There’s a world of difference between being pre-qualified for a loan and being pre-approved. Pre-approval means you’ve got skin in the game. It means you’re a boss. And it's proof that you can buy.
Besides being the grown-up thing to do, pre-approval puts you in a better position when you make an offer. Everyone takes you more seriously. Pre-approval also provides evidence to your real estate professional and the seller (or seller’s agent) that a trusted financial institution is willing to finance the purchase.
In most housing markets, sellers are going to expect you to be pre-approved when you make your offer. And when you’re pre-approved, you’re more likely to have your offer accepted — or at least, you won’t lose out on a bid because you have to go back to the bank to get approved for a loan.
As for pre-qualification, it’s an approximation and not necessary unless you have no clue about your creditworthiness and just want a snapshot.
By contrast, with a pre-approval, a lender typically goes deeper and tells you more specifically how big a loan you can get. Caution here: Just because the lender says you can take out a loan for an amount, doesn't mean you should! Consider your lifestyle and monthly budget to decide on the responsible loan amount for you.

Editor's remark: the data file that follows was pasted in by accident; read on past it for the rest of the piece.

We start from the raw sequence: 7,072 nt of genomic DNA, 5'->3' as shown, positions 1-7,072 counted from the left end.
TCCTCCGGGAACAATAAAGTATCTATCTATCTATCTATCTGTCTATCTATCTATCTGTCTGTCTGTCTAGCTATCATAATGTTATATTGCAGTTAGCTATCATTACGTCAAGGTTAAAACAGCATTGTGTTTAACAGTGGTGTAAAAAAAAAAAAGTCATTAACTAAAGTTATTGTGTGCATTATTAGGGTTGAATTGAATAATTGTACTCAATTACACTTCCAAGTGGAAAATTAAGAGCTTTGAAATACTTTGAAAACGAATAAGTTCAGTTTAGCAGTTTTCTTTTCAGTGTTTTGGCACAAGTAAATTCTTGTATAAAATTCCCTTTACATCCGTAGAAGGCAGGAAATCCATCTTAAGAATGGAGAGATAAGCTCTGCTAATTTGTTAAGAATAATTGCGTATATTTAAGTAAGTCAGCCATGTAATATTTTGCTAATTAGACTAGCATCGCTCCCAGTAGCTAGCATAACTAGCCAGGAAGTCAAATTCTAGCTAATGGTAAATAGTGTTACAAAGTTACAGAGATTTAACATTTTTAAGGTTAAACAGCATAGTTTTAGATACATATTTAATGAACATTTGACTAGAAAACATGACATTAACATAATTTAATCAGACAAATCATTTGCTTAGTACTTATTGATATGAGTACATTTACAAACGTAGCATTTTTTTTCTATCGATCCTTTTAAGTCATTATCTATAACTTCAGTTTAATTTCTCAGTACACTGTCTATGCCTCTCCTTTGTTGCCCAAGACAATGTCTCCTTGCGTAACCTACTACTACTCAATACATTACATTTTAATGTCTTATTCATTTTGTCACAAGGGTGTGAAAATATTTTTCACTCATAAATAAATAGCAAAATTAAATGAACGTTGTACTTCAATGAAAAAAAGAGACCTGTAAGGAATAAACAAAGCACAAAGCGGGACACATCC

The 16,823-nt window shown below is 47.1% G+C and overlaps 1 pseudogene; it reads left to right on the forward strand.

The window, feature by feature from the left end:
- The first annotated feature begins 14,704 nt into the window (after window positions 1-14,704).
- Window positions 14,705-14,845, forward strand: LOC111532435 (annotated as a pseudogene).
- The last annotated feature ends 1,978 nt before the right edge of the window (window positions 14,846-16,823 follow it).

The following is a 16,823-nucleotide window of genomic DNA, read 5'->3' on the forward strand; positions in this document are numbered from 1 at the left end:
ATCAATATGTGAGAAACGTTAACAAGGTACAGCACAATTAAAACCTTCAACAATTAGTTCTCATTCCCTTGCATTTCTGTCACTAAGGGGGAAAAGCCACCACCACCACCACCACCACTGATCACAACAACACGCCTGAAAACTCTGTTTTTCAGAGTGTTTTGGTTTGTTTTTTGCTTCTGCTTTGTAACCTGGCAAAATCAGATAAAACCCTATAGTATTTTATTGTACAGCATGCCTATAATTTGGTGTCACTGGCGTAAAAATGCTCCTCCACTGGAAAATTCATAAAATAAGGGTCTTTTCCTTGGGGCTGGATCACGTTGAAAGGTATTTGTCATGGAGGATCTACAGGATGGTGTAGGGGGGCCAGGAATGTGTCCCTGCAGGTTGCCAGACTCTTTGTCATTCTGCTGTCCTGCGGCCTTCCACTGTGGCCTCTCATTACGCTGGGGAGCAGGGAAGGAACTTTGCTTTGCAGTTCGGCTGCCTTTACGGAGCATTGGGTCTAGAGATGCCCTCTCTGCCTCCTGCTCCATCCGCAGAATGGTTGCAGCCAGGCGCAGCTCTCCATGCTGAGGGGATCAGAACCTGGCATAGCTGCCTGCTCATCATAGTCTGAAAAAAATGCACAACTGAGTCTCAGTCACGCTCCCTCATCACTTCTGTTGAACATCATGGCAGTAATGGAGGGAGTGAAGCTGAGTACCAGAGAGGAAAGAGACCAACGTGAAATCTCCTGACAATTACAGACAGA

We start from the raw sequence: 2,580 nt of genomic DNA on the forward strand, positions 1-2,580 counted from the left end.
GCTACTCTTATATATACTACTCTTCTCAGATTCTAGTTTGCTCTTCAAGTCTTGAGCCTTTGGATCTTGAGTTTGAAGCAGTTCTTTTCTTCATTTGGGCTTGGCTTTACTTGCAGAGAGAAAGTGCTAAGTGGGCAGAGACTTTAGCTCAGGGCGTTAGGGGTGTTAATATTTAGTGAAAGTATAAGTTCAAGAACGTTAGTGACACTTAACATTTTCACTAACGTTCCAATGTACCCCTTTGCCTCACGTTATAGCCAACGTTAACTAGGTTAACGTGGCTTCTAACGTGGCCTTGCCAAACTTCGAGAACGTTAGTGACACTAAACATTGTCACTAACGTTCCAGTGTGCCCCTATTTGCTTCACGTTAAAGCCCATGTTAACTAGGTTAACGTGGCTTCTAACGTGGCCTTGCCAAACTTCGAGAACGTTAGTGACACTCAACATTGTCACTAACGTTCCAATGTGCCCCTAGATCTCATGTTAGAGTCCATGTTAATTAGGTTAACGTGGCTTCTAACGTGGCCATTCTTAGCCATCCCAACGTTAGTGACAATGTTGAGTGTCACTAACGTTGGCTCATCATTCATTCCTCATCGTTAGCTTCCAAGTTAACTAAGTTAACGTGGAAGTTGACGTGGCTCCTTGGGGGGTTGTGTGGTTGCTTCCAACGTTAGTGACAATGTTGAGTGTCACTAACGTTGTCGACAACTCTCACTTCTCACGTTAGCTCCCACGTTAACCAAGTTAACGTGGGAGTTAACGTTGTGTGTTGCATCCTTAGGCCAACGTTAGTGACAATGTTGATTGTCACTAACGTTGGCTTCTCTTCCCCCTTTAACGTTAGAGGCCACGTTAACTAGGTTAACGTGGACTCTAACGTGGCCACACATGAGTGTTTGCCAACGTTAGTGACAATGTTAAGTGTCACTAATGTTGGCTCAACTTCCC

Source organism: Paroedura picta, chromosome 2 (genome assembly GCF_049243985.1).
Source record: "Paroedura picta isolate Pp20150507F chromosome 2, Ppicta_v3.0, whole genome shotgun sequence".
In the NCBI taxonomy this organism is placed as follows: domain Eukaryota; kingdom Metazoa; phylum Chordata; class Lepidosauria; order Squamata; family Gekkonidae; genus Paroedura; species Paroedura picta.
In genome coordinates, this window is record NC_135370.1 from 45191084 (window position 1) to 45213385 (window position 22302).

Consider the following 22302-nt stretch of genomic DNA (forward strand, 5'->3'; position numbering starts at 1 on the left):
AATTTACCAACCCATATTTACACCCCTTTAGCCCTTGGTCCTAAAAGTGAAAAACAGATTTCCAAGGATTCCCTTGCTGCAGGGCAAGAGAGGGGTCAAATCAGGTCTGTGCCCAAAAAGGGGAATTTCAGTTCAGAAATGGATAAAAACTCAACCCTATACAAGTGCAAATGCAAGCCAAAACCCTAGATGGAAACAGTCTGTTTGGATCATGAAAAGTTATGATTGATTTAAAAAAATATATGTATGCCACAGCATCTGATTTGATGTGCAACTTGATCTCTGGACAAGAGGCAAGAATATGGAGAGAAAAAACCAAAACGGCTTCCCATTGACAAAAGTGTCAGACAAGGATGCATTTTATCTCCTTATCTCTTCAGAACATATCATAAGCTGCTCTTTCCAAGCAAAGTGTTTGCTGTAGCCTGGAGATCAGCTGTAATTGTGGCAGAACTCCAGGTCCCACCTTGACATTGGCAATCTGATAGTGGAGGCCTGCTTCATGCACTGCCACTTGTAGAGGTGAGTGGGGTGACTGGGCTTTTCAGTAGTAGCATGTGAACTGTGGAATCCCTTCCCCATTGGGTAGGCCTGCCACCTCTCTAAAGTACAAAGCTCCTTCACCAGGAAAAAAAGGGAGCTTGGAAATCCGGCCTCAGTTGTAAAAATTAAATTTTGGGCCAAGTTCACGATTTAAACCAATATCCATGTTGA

To get pre-approved, you must also authorize a lender to pull your credit.
Here's how to deep clean your house without skimping, or pulling a muscle.
#1 Break Out the Drill on Your Bathtub
Cleaning a grungy tub can be back-breaking work. But here's a genius idea that'll save you time and sweat: Use your drill. Simply attach a scrubby (or a foam ball polishing attachment if you happen to have one) and use it to do the deep cleaning for you. Look in the automotive section for the attachment, which is made specially for tackling grime without scratching surfaces.